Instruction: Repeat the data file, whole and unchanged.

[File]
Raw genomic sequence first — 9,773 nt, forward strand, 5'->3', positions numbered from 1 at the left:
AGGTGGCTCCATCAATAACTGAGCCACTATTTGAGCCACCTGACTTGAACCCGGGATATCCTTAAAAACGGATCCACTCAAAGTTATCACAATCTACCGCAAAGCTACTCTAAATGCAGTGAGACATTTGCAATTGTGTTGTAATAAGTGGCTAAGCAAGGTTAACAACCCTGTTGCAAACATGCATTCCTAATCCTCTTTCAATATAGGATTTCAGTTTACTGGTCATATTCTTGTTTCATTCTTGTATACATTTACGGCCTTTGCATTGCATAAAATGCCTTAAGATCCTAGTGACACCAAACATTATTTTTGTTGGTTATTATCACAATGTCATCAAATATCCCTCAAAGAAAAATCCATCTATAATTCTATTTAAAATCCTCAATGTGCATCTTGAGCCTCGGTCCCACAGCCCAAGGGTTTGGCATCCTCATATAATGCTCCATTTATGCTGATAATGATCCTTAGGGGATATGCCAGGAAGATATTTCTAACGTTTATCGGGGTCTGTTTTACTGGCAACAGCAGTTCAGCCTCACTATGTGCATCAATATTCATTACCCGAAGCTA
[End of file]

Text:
Raw genomic sequence first — 9,773 nt, forward strand, 5'->3', positions numbered from 1 at the left:
AGGTGGCTCCATCAATAACTGAGCCACTATTTGAGCCACCTGACTTGAACCCGGGATATCCTTAAAAACGGATCCACTCAAAGTTATCACAATCTACCGCAAAGCTACTCTAAATGCAGTGAGACATTTGCAATTGTGTTGTAATAAGTGGCTAAGCAAGGTTAACAACCCTGTTGCAAACATGCATTCCTAATCCTCTTTCAATATAGGATTTCAGTTTACTGGTCATATTCTTGTTTCATTCTTGTATACATTTACGGCCTTTGCATTGCATAAAATGCCTTAAGATCCTAGTGACACCAAACATTATTTTTGTTGGTTATTATCACAATGTCATCAAATATCCCTCAAAGAAAAATCCATCTATAATTCTATTTAAAATCCTCAATGTGCATCTTGAGCCTCGGTCCCACAGCCCAAGGGTTTGGCATCCTCATATAATGCTCCATTTATGCTGATAATGATCCTTAGGGGATATGCCAGGAAGATATTTCTAACGTTTATCGGGGTCTGTTTTACTGGCAACAGCAGTTCAGCCTCACTATGTGCATCAATATTCATTACCCGAAGCTA